F1 and other racing series aren’t only about driving a car. Before getting behind a steering wheel the driver must have done a lot of activities. The physical training is one of the most important of them. Michael Italiano, Daniel Ricciardo’s performance coach, spoke to us by answering questions asked by Julia Paradowska about the physical preparation of the racing driver.
Julia Paradowska: Why is physical training so important for the drivers?
Michael Italiano: Racing is a very demanding sport physically and mentally. The drivers need to be physically fit in order to withstand the G-forces during a race and the constant loading from the cars whether its braking, accelerating or turning. In saying this, it’s important the drivers include regimented cardio and strength training to keep their body in prime condition to race at their peak performance. If an athlete is not physically conditioned to drive they won’t be strong enough to withstand the G-forces the cars produce during a race. They will also fatigue, once fatigue sets in a driver won’t be able to control the car as efficiently as he’d like. These side effects make a big difference in a sport like Formula One where every tenth of a second counts.
JP: How does the training program vary during the season? – Ie. Training during race week and training during a non-race week.
MI: Training varies quite a lot depending on the time of the year. During pre-season (January) training is fairly intense as your main goal is to get the driver into peek condition and prepared for the first race of the season. Training during race week again is dependent on whereabouts in the world we are. All factors play a part, time zone, weather, humidity, altitude to name a few. To give you a slight idea we would normally train up until the Wednesday of a race, nothing too intense. Mainly to switch everything on, get moving and loosen up feeling good before he (Daniel) jumps in the car on Friday. This routine would change slightly if we had back to back races, we would focus more on recovery with the short break and flight times in between.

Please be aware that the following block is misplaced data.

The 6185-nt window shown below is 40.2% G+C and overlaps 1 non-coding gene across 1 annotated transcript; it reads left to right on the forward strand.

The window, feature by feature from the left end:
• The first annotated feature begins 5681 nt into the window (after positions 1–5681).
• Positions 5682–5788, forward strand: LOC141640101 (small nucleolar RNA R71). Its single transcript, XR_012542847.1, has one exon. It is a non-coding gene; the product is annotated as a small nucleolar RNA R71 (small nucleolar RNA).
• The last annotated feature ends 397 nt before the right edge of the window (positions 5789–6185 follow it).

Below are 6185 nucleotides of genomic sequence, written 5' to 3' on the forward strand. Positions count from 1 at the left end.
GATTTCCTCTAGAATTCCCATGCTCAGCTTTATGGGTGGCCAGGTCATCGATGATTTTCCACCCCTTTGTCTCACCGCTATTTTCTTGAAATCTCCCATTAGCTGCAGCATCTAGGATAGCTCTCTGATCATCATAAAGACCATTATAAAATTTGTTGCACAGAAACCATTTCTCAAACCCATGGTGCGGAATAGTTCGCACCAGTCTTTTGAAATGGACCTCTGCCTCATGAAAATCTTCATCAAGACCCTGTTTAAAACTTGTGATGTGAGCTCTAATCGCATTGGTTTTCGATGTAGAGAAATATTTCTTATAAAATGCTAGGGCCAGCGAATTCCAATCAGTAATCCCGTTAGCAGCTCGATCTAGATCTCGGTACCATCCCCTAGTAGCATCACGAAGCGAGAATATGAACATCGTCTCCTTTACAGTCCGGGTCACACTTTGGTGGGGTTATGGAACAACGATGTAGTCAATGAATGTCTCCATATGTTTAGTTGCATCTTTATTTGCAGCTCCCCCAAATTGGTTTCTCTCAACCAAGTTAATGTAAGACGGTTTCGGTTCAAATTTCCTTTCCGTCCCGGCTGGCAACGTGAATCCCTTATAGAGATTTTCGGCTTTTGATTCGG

JP: Which round of the 2018 season was the hardest for you and Daniel to train and prepare for and why?
MI: Probably the triple header mid-year. It was a crazy 3 weeks, I’m glad F1 have decided on no triple headers in 2019. It’s asking a lot physically and mentally of the drivers. Not only are they driving the car for three days each week, they have media and team commitments outside the race track, then you add in all the flying and transport to and from hotels. There wasn’t much time for recovery and training, you have to be flexible in these situations and make do for what time you have to prepare your athlete.
JP: In addition to physical training, you also work to enhance and develop the psychological ‘mental’ fitness. How important is this aspect of the training?
MI: Personally, very important. How a driver can stay so immensely focused during a two hour race error free its extremely impressive. If their mind is distracted, fatigued or unfocused this will hinder their driving ability substantially. Sports psychology has really developed over the last five years and I’m a big believer in getting the mind in a positive and affirmative state before a race. How you do that is very dependent on the athlete’s character and your relationship with them. Mental training can be anything from working on a daily winners mindset, race day mindset, mindset out on the track during a race, what are you telling yourself, how you deal with particular actions or issues during a race emotionally, understanding mood profiling and what level should a drivers intensity be at during qualifying or race.
JP: How did you get interested in F1?
MI: I got interested in Formula 1 through Daniel. Being a Perth kid, knowing a Perth boy coming through the ranks and eventually making it to the F1 level was very inspiring. I followed his journey at a young age and developed the love for the sport through my eagerness to see Daniel succeed.